Firstly, I like the “who gets to speak about mental health” theme because it is something we talked about on Twitter relating to Steven’s “mental health caste system” concept and the idea that there is a hierarchy of mental health issues. I think this is definitely the case and it would be really interesting to explore that.

    Secondly, I like the action theme, because that is often missing. Many people who complain amongst their inner circle about the stigma and silence are paralyzed by the same factors and don’t take action to stop them. I was talking with Pete Quily about this as well the other day. I’m not sure if he’s considering doing a talk and if it would be the action them but I definitely like that concept.
    .-= kulpreet singh´s last blog ..Want fulfillment? Get to work. =-.

  2. I guess it depends a bit on the other presentations. Do you have any ideas on what others will be dealing with.
    All of the possibilities have promise. My jaded experience of conferences leads me to think an emphasis on action would be a very good thing.

  3. You asked so I’ll answer 🙂 I like the idea about the differentiation of “mental illness” and “mental health” and perhaps including and creating a shift in our current belief system as “mental illness is not curable” to discovering ‘Mental Wellness” and an avenue that includes self empowerment over the idea that “I’ll be ill for the rest of my life” to “I can create the life I want each day in spite of the past I’ve had”.

    Many people who have experienced “mental illness” or mental health issues as we often see it described, including those given the dx of schizophrenia have been able to resolve their issues and live full productive lives but are not free to shed the stigma and shame of the label “mentally ill” and shift to “Mentally well”. It’s kind of like a “branding” where once it’s given you can’t get rid of it and it affects ones life forever.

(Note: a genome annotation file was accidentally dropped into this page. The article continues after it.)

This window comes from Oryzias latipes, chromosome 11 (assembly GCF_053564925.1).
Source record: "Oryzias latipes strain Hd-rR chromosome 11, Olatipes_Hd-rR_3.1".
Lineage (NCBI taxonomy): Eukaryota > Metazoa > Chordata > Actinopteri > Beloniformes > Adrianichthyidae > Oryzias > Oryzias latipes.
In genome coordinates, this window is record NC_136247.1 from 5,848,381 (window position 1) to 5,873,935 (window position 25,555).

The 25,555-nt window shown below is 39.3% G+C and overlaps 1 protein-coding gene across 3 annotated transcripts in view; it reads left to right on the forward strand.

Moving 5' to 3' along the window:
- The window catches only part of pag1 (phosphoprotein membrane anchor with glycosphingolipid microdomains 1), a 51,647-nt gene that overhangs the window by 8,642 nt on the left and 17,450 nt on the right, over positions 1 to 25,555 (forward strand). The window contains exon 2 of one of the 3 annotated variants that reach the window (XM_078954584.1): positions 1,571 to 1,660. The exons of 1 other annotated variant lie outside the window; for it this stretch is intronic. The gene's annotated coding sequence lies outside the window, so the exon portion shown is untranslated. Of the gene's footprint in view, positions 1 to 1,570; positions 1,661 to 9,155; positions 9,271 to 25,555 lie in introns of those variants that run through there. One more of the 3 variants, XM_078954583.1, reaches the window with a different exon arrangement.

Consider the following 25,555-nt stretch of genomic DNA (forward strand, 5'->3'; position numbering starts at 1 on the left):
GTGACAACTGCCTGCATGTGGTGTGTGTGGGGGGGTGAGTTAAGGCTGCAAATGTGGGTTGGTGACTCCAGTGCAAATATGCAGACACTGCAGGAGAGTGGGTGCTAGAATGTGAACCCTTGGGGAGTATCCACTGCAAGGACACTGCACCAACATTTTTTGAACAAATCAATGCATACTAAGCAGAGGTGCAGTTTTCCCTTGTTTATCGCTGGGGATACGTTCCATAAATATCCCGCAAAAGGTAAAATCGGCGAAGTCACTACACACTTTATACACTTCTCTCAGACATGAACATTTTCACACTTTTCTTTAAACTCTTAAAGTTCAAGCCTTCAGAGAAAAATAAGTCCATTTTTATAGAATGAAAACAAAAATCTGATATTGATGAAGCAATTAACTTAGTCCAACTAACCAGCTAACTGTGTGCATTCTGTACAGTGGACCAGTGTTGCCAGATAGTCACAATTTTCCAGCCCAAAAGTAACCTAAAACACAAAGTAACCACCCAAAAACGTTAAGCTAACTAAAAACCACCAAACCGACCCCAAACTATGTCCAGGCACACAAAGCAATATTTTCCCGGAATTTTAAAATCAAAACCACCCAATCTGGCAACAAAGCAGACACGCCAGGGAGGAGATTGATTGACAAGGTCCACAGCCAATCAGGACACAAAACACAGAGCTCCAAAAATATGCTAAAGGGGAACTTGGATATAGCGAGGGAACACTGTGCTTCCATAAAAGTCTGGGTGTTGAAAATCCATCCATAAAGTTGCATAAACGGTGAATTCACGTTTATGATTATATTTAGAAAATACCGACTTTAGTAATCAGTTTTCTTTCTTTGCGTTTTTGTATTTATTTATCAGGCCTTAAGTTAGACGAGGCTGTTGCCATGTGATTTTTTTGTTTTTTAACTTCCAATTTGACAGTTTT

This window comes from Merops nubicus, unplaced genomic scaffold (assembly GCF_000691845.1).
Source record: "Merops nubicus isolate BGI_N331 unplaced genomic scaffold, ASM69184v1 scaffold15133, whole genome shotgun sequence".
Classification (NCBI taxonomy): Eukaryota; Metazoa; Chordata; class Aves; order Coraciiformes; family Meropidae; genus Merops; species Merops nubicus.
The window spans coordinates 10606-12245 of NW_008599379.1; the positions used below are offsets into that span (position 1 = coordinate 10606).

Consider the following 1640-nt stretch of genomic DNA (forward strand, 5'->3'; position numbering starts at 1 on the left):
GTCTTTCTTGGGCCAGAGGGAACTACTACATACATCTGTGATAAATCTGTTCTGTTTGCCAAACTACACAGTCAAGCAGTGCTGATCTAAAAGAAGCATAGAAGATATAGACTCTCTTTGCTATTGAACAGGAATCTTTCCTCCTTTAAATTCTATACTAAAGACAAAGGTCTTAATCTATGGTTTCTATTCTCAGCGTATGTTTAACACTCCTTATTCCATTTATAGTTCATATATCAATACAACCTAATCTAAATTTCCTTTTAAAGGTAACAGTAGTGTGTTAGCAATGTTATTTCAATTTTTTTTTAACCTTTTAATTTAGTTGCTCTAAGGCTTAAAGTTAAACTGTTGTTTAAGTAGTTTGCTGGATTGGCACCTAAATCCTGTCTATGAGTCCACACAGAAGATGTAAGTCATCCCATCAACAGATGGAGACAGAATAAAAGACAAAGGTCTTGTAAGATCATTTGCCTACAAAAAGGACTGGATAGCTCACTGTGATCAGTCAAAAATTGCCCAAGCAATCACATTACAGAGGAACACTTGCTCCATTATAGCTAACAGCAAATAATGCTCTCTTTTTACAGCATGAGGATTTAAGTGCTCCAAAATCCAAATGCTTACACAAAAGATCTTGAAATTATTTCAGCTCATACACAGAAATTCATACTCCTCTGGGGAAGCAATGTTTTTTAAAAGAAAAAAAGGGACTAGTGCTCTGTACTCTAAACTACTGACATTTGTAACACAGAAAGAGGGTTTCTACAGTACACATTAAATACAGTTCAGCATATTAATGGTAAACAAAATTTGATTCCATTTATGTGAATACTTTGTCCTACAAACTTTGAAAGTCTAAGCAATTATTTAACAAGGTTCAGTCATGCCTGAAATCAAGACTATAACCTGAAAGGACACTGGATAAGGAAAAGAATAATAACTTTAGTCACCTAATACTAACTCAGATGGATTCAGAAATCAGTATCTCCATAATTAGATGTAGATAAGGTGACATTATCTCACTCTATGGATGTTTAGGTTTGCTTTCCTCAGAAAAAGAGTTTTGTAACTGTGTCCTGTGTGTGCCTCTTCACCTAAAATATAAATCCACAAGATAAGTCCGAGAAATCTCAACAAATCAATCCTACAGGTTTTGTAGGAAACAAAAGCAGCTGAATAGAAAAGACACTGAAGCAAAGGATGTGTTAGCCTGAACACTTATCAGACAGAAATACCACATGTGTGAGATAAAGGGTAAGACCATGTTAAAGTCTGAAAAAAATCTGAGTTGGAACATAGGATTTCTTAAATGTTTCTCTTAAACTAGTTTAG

I do realize that not everyone will be able to make such a shift – but I do believe it would be helpful to reduce both shame and discrimination if it was a clear option for those who have the inner resources to take this kind of life changing action.

    BTW the definition of “stigma” is a “mark” that infers a defect. I believe the silence comes from the discrimination we face from bearing the “mark/stigma” of “mental illness”.

  4. Two topics stood out for me which were the blogging one as I have found it tremdously therapeutic and from feedback from others it is helpful for them in their own process.

    Two is who gets to speak up about mental illness. Patient often can be the best to explain what it is like to have a mental illness and what makes them healthy. I find it facinating that there is a hierarchy within the profession and within patients. When I was in the hospital, it was acceptable to have mood disorders and addictions; however, those with DID, schizophrenia and other dissociative disorders were looked at as less than by the other patients. I think that this is partly due to the subtleness of how professionals interact or make statements that are in patients hearing range.
    .-= ClinicallyClueless´s last blog ..What Old Rockstars Will Sing!! =-.

  5. I’m a big fan of your promoting mental HEALTH!

    I really like that topic.

    Had the chance to do some classes with Dr. Wm Glasser and he made this point beautifully.

    Excited to see you again!

    .-= A.J.´s last blog ..What if contentment was a game? =-.